3 AR-15 Calibers for Hunting 3 Types of Game

Several coyotes in a field, AR-15 calibers for hunting concept.

The AR-15 has become one of the most popular firearms in America, primarily due to its versatility, ease of use, and military look. It has even been adopted by hunters, who have embraced the AR as their rifle of choice in the field.

There are subtle differences in optimizing your AR-15 for hunting game of all sizes. Here's what you need to know about this firearm and how to choose the best AR-15 calibers for hunting different types of game. We'll also discuss how to practice good firearm safety, no matter your firearm of choice. 

What Is an AR-15? 

The AR-15 (ArmaLite – not "assault rifle), as a modern sporting rifle, is a semi-automatic firearm firing only one bullet with each pull of the trigger. They are accurate, rugged, and reliable in the field, making them a recent favorite for hunters. 

One of the best features of the AR-15 is its all-weather usefulness. No matter the time of year or weather conditions, hunters can rely on their ARs to perform in the field when they need that critical shot to hit a target in the right spot. 

Close-up of a squirrel in a tree, AR-15 calibers for hunting small game concept.

3 AR-15s for 3 Different Types of Game

So, which type of AR-15 caliber is best for hunting? Depending on the species you're hunting, your firearm choice could change. 

1. For Small Game

Rabbits, squirrels, and prairie dogs are some of the most common small-game targets for hunters. However, the caveat with hunting smaller animals with an AR-15 is that you must have a superior aim, and if you plan on eating your small game, the AR is not ideal for the takedown.

Many AR-15s come with 1:9 twist barrels, meaning the bullet spins one full rotation per nine inches traveled in the barrel. Most Remington .223 cartridges are 55-grain, and the 1:9 twist rate is ideal for maximum efficiency and stabilization with said cartridges versus 1:12 (slower) and 1:7 (faster). 

AR-15 barrels, like all parts of the rifle, are easy to replace, and switching takes only minutes. Your optics should also be made specifically for small game, paying close attention to clarity and resolution at less than 100 yards. A 4-12X40 variable scope is recommended for small game.

2. For Varmints and Predators

Whether it's javelina, coyotes, or wild hogs, many jurisdictions not only allow but encourage hunters to take down varmints and predators in the area. 

Hunting varmints requires different hunting techniques than small game, so a few items must be considered to properly set up your rifle for these endeavors.

Most AR-15s specifically built for hunting nuisance animals have longer barrels and slower rifling – a typical stationary shooting setup. The longer barrel provides better velocity and range, perfect for animals 200 yards away or further. 

ARs for these animals are typically heavier than those built for small game, so you may need to experiment with different stocks for comfort. Some hunters prefer collapsible stocks and add cheek rests, while others like fixed stock styles.

Suppressors (silencers) are also popular additions to AR-15s for varmint hunting since you can potentially hit the target with a second shot if you miss on the first. However, keep in mind that a "silenced" AR-15 is a relative term – it's not like the silencers in the movies.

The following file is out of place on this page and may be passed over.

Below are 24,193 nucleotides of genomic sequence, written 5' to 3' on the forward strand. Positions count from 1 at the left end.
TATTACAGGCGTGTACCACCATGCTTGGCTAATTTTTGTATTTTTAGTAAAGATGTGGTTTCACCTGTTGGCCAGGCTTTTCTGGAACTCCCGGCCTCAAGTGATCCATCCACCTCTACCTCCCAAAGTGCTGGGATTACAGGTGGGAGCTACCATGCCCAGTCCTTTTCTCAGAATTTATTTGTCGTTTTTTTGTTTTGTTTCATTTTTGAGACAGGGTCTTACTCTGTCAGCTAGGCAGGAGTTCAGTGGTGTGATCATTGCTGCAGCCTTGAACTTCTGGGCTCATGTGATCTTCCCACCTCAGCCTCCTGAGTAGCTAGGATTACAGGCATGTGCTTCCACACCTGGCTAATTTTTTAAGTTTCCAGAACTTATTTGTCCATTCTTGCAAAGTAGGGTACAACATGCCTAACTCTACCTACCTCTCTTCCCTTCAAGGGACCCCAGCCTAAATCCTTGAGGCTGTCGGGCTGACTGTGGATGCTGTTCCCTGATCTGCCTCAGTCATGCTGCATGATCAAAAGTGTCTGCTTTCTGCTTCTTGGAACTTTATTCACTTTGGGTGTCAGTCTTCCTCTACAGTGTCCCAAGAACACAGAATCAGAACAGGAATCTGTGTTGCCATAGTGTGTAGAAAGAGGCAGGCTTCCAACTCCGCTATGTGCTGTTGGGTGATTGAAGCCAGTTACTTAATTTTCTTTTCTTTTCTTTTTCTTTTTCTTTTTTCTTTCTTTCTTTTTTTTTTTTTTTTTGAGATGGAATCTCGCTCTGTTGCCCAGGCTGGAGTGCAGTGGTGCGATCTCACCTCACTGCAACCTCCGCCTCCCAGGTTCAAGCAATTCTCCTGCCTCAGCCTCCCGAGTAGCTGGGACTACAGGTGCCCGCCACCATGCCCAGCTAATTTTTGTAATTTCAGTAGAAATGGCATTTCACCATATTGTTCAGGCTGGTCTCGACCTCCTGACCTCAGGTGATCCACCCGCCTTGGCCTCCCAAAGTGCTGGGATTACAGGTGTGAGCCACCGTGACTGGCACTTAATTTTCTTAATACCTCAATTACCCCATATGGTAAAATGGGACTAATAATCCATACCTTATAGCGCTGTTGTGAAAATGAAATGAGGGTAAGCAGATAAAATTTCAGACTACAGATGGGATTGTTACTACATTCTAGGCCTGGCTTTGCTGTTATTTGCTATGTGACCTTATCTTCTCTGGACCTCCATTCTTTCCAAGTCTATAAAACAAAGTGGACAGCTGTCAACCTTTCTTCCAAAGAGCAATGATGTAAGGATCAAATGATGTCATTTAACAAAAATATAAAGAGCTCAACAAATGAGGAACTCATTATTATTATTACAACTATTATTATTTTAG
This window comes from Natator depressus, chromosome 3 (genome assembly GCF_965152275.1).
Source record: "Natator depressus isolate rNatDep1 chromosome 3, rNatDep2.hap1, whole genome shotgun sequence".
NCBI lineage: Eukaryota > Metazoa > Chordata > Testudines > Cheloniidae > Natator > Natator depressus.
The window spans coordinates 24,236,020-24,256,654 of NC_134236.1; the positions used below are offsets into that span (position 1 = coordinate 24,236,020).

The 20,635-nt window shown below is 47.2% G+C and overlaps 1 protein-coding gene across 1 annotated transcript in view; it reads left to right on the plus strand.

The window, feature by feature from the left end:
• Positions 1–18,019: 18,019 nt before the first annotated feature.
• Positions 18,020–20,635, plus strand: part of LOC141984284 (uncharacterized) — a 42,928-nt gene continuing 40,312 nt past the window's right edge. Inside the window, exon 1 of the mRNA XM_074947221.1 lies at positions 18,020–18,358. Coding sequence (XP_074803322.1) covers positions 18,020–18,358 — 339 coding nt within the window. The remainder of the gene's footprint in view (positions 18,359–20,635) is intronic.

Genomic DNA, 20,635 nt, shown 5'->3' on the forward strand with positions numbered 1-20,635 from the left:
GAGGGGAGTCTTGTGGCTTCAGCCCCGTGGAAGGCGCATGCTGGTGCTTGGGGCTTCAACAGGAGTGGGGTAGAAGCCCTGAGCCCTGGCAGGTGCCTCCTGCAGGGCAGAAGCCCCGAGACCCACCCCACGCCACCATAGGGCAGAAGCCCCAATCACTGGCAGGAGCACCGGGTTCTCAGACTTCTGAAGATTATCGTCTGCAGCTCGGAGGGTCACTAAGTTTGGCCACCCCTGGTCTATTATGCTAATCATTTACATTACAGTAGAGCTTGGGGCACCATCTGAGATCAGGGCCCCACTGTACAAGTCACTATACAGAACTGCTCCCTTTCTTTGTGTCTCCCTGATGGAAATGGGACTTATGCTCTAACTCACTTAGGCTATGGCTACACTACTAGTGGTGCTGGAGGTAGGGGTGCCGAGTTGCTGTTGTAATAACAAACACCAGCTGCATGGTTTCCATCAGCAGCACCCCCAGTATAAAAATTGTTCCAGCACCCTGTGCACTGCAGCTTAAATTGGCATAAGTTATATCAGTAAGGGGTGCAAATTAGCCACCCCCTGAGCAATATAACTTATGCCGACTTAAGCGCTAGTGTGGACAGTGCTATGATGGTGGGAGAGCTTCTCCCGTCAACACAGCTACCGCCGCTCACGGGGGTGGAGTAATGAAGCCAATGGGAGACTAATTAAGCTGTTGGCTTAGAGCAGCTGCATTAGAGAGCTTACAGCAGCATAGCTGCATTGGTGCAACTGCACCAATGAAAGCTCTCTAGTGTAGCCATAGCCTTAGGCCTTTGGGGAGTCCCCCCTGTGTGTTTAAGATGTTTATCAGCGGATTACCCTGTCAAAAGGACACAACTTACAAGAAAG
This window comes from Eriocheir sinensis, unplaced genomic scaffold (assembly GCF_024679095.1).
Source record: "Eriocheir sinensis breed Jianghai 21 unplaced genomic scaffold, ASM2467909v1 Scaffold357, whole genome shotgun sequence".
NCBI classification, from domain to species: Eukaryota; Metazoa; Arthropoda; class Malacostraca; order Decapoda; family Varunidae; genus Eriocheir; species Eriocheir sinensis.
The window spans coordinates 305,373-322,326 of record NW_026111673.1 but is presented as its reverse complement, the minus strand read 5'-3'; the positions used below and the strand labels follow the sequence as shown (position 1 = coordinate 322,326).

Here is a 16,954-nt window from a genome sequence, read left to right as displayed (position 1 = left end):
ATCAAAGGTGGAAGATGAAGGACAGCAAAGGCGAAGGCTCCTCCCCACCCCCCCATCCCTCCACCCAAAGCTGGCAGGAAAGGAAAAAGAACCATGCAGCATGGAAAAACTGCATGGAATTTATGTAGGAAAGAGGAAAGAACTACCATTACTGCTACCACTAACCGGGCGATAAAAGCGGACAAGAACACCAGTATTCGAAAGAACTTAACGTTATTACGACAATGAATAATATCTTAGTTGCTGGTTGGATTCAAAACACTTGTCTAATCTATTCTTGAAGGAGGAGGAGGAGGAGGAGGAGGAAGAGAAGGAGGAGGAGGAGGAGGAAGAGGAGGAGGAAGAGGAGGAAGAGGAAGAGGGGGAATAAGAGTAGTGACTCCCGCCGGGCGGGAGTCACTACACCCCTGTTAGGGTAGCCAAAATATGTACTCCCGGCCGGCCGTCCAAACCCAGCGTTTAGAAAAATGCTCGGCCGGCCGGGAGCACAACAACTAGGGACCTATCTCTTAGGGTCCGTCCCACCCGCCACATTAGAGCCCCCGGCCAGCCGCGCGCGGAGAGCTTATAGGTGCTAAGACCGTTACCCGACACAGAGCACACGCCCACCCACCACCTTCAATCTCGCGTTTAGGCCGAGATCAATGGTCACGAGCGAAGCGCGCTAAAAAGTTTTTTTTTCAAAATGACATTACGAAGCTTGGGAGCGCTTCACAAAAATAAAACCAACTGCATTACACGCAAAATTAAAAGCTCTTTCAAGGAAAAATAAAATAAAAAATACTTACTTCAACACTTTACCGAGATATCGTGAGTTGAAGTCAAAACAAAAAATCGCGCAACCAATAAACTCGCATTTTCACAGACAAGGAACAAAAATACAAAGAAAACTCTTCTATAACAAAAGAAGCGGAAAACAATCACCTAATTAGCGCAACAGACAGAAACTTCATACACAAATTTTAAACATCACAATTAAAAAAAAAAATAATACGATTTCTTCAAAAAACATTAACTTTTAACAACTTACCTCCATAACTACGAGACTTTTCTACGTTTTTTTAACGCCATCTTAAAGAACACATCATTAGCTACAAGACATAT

3. For Large Game

The upper receiver ultimately determines whether your AR-15 is built for small or large game. 

The standard .223/5.56 rounds are not ideal for large animals, but switching to a larger caliber will work. Though more expensive and heavier, the AR-10 setup is ideal for deer hunting.

You can also buy an AR-15 already built for large game hunting, such as the Ruger SR-762 and YHM HRC-200 6.8 SPC.

The best part about owning an AR-15 is that it's never a finished product. You can always modify it with different parts and accessories for hunting and target shooting activities.

What Are the Legalities of Using AR-15 Calibers for Hunting?

There is no federal law controlling the use of the rifle, though some states have regulations on citizens' rights to purchase, own, and use it. 

AR-15s are legal to use for hunting in many states, including hunting feral goats in Hawaii, feral pigs in Texas, jackrabbits in Arizona, and elk in Montana. However, some states don't allow deer hunting with .223 diameter bullets or an AR-15 rifle. These states require larger bullets. 

Many states have laws for hunting specific game with specific types of guns and ammunition, so it's best to check your state's current laws before heading out on a hunt.

A buck in the field during a hunt, AR-15 calibers for hunting big game concept.

Apply Firearm Safety Rules When Hunting With an AR-15

When hunting with an AR-15 (or any firearm), make sure you apply good firearm safety best practices. If you're not sure what those best practices are – like determining your safe zone of fire and transporting firearms safely when hunting with partners – a hunter education course through Hunter-Ed can help you learn what you need to know!

All Hunter-Ed courses are 100% online, and you can also take and pass your exam. Then, choose the best firearm based on the game you plan to hunt and get out in the field!

Find the course for your state and start learning for free with our online study guides.


Originally published September 26, 2016. Updated January 24, 2023.